In some cases, bodyguards also drive their clients. Normally, it is not sufficient for a client to be protected by a single driver-bodyguard, because this would mean that the bodyguard would have to leave the car unattended when they escort the client on foot. If the car is left unattended, this can lead to several risks: an IED bomb may be attached to the car; an electronic "bug" may be attached to the car; the car may be sabotaged; or city parking officials may tow away the vehicle or place a wheel lock on the tire. If parking services tow away or disable the car, then the bodyguard cannot use the car to escape with the client in case there is a security threat while the client is at his or her meeting.



The driver should be trained in evasive driving techniques, such as executing short-radius turns to change the direction of the vehicle, high-speed cornering, and so on. The car used by the client will typically be a large sedan with a low center of gravity and a powerful engine, such as a BMW or Mercedes Benz. At a minimum, the vehicle should have ballistic glass, some type of armor reinforcement to protect the client from gunfire, and a foam-filled gas tank. "Run-flat" tires and armor protection for the driver are also desirable.
The car may also be equipped with an additional battery; dual footpedal controls, such as those used by driving instruction companies (in case the driver is wounded or incapacitated), a PA system with a microphone and a megaphone mounted on the outside of the car, so that the driver can give commands to other convoy vehicles or bodyguards who are on foot; fire extinguishers inside the vehicle in case the vehicle is struck by a Molotov cocktail bomb or other weapon; a reinforced front and rear bumper, to enable the driver to ram attacking vehicles; and additional mirrors, to give the driver a better field of view.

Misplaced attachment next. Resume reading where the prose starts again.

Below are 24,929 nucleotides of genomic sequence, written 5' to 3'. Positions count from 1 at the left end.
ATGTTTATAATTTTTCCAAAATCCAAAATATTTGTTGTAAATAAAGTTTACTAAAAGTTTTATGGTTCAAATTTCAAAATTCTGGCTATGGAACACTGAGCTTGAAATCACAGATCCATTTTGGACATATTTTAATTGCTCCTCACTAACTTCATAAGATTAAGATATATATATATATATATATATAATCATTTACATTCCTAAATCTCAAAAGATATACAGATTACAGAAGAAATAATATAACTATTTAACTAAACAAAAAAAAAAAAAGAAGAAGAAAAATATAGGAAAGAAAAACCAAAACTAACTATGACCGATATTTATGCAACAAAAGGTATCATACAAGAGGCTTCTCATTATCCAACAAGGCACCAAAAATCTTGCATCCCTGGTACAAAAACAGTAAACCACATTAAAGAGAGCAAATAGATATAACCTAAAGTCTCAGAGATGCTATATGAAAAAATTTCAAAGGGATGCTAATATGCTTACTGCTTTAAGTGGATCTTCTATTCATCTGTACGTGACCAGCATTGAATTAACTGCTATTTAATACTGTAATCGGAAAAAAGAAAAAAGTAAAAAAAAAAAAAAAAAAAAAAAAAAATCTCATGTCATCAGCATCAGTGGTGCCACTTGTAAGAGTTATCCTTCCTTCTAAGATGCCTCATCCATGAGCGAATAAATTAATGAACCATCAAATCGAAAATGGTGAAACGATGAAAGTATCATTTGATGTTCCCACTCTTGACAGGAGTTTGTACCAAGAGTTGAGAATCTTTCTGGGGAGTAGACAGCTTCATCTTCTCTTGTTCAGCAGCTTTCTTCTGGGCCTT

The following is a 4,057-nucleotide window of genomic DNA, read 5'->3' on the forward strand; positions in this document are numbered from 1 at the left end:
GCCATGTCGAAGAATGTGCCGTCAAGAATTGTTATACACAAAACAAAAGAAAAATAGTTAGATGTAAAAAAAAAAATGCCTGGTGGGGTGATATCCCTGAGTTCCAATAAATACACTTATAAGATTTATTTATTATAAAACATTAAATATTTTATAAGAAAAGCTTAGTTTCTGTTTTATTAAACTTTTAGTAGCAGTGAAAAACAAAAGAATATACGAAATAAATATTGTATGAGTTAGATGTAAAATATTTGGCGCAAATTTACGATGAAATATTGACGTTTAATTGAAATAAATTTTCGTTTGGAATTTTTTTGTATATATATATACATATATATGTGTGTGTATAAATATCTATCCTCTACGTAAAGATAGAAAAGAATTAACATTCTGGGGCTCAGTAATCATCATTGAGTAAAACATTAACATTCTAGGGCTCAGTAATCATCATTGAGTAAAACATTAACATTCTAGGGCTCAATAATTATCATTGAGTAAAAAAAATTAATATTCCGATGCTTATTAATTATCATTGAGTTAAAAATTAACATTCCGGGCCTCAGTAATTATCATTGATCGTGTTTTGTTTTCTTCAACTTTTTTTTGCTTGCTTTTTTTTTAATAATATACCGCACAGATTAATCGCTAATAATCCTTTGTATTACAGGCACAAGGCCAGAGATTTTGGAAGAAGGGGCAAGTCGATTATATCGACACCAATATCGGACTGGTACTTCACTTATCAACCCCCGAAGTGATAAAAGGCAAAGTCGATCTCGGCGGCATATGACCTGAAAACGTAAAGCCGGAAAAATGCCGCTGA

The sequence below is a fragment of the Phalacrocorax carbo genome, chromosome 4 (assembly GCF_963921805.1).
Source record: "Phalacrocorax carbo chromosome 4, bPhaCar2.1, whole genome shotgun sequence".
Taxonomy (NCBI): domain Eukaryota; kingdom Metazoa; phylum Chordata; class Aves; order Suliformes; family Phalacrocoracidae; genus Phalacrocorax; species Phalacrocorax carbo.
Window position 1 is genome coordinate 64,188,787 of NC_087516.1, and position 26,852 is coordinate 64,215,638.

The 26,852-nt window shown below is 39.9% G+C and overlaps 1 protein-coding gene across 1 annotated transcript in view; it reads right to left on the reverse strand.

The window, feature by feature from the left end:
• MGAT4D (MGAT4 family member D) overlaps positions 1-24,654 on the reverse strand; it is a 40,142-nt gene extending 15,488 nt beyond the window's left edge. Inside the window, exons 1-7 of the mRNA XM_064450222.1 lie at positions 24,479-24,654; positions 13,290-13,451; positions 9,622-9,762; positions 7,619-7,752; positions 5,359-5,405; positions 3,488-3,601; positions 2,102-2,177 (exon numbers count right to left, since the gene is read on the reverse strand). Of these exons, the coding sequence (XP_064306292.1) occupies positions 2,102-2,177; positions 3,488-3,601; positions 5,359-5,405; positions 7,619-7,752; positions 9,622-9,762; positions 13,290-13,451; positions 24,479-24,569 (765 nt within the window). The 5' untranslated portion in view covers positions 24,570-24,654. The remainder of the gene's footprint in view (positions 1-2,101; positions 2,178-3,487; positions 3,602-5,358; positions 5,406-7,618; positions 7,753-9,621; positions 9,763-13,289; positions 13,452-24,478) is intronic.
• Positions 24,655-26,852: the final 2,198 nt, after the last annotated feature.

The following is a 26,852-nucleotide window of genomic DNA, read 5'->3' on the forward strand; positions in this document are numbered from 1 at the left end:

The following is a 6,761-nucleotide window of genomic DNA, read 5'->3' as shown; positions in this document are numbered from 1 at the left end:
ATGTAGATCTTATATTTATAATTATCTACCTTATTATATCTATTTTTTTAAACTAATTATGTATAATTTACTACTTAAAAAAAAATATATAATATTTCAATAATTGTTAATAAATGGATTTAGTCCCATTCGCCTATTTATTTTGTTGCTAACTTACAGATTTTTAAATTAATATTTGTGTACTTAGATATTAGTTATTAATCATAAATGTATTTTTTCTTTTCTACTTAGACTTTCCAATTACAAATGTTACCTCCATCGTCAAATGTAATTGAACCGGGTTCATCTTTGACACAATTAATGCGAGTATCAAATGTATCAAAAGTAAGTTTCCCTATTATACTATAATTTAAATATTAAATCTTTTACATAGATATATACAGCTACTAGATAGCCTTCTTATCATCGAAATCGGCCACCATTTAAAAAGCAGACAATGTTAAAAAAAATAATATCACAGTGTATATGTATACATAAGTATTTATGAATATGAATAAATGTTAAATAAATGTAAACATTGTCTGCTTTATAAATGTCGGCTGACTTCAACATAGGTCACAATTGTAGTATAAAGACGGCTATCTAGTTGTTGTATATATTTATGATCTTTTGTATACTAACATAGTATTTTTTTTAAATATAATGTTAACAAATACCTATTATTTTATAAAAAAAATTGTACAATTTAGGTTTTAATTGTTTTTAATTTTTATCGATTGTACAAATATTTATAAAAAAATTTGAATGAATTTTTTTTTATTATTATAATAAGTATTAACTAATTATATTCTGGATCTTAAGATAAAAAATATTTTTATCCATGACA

Breakdown of responsibilities

For More Information or
To Book a Body Guard
Call us Here, and we would
be happy To assist you
(646) 399 3781

The role of a bodyguard depends on several factors. First, it depends on the role of a given bodyguard in a close protection team. A bodyguard can be a driver-bodyguard, a close-protection officer (who escorts the client), or part of an ancillary unit that provides support such as IED detection, electronic "bug" detection, counter-sniper monitoring, pre-searches facilities, and background-checks people who will have contact with the client. Second, the role of a bodyguard depends on the level of risk that the client faces. A bodyguard protecting a client at high risk of assassination will be focusing on very different roles (e.g., checking cars for IED devices, bombs, watching for potential shooters, etc.) than a bodyguard escorting a celebrity who is being stalked by aggressive tabloid photographers (e.g., the role will be to ask the photographers to maintain their distance and block the path of aggressive cameramen). Some bodyguards specialize in the close quarter protection of children of VIPs, to protect them from kidnapping or assassination, a role which is nicknamed "mannyguarding" (a pun on the word "nanny").

Body Guard Defined


A bodyguard (or close protection officer)is a type of security operative or government agent who protects a person—usually a famous, wealthy, or politically important figure—from assault, kidnapping, assassination, stalking, loss of confidential information, terrorist attack or other threats.
Most important public figures such as heads of state or governors are protected by several bodyguards or by a team of bodyguards from an agency, security forces, or police forces (e.g., in the US, the United States Secret Service or the State Department's Diplomatic Security Service). In countries where the head of state is a military leader or dictator, the leader's bodyguards may also be part of an elite military unit. Less-important public figures, or those with lower risk profiles, may be accompanied by a single bodyguard who doubles as a driver. A number of high-profile celebrities and CEOs also use bodyguards

For More Information or
To Book a Body Guard
Call us Here, and we would
be happy To assist you
(646) 399 3781